The Illusion of “Freedom Island”

by    /  March 8, 2013  / No comments

The divergent mindsets of citizens living under a dictatorship.

Illusion of Freedom Island

There is no such thing as an island of freedom in the middle of a dictatorship. Photo: Cmozz via Flickr.

Why do some people living under a dictatorship believe they can build their own small “freedom island” in an ocean of repression, manipulation, and abuse? Why are some fellows deceived into assuming that dictatorship can provide them a solid base on which to build a dazzling tower of freedom? How can this be? What a paradox for a person with a firsthand experience of repression.

  1. Ethiopiques
  2. Why does a country with her own unique alphabet and long history of writing persist to deny citizens the right to freedom of expression in this era of Expression? No other country in Africa may typify this paradox more than Ethiopia. As Leopold Senghor’s famous collection of poems entitled “Ethiopiques” remained ‘powerful and popula’ so does the source of his intriguing title, Ethiopia, in her own ways. In “Ethiopiques,” I share Ethiopian views on pertinent issues related to journalism, culture and, of course, the overarching subject of politics.
  3. Mesfin Negash
  4. Mesfin Negash is an Ethiopian journalist living in exile in Sweden. He is one of the journalists accused of “terrorism” in 2011 by the Ethiopian government. The co-founder and first editor-in-chief of an acclaimed Ethiopian newspaper, Addis Neger, he is currently the Managing Editor of He is a political science student by training and known for his critical commentaries on significant political and social issues.

One may ponder this perplexing contradiction. It is quite understandable if a person, at least for some time, feels helpless under a system of lies and manipulation. People under repressive regimes may lack the information, freedom, institutions, and exposure needed to change their situation immediately. Yet, despite not having the capacity or courage to change the situation, one cannot be obliged to deny or excuse the reality surrounding him. Still, under dictatorship it’s normal for citizens to have two faces: On the one hand, they appear as if they support the system, or at least that they do not oppose it; their second and true face abhors the system and all that is associated with it. Some operate with the belief that hiding the second face is tantamount to their security and pretend as if it doesn’t exist. It’s understandable that a person can have an official narrative that fits the government’s propaganda while also holding a different perspective about his reality. Others choose a less critical position in which they undermine the magnitude of the repression but work (or at least hope) to effect democratic change.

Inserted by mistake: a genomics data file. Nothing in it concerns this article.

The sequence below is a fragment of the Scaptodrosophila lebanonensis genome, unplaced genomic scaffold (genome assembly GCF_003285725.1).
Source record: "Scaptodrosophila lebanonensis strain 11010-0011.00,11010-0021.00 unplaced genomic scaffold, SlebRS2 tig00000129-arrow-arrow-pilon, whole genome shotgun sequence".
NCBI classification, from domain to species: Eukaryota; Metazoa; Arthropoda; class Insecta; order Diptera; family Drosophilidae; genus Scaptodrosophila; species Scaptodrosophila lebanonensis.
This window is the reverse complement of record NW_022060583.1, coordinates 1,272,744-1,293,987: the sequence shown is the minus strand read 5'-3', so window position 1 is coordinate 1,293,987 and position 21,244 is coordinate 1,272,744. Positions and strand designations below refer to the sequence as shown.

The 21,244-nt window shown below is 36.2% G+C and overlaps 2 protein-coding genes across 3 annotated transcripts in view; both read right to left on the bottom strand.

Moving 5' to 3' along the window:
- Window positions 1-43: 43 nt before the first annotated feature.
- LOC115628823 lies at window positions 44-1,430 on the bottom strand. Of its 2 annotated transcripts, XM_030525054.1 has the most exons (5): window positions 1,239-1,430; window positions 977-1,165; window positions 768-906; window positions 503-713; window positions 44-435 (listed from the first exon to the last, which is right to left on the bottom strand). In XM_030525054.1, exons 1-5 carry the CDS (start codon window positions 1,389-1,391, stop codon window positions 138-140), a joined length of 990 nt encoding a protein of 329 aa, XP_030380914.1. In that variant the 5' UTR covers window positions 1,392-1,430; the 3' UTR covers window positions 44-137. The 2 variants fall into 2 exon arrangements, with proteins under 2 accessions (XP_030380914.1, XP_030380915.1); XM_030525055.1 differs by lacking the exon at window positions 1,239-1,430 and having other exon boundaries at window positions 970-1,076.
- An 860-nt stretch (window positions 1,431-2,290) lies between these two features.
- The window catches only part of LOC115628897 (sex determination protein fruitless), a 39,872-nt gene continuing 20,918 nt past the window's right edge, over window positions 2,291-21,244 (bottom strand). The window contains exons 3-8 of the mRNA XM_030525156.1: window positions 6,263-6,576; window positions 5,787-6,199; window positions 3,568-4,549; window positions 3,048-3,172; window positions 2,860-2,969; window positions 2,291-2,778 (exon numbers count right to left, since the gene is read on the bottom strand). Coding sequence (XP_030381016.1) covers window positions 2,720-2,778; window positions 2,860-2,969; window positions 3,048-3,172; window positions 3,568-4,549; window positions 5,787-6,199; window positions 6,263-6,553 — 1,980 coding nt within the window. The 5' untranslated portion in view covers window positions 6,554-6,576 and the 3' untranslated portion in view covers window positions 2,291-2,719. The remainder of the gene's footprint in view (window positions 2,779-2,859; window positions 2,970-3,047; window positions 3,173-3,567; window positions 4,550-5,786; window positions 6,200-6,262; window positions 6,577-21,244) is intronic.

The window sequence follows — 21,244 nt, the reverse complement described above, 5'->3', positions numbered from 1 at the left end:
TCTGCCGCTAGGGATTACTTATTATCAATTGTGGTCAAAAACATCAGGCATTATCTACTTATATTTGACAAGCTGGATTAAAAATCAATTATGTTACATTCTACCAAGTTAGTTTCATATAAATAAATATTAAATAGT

What mesmerizes me most are the people who believe they can get a space to exercise their freedom under a system that inherently curtails it. But this is quite different from what some dissidents call the “as if” paradigm. This paradigm doesn’t deny reality, nor understate the level of repression. Instead, it allows pro-democracy activists to exercise their rights (holding meetings, peaceful demonstrations, etc.) and imagine a democratic state as if the system allowed it. The purpose of this paradigm is to inspire and enable citizens to push for change. There will always be such people who inspire millions and challenge the status quo. I consider the political opposition and journalists working in Ethiopia to be operating within this same paradigm.

However, the people I am discussing here, residents of the imaginary “freedom island,” have their own parallel reality. They are capable of believing that the very system that abuses, imprisons, and kills a significant portion of society will actually defend their freedom and rights. Not only do the “freedom islanders” feel sole ownership of the state, they also think that no one but them has ever posed a legitimate question. But their sense of freedom is, at least partly, an illusion. It’s only a matter of time before the system reaches their imaginary island. By the time the “freedom islanders” wake to reality, the rest of society will have already started the long process of change in earnest. The islanders will remain loyal servants of dictatorship until repression’s rude awaking disturbs their illusion.

An island only exists in the middle of a body of water; there is no such thing as an island of freedom in the middle of a full-fledged dictatorship. Nevertheless, it is tempting and relatively comforting to think that one’s particular group will be granted a “freedom island” while the remaining majority languish under dictatorship. Do we have the responsibility of waking up the islanders? May be.

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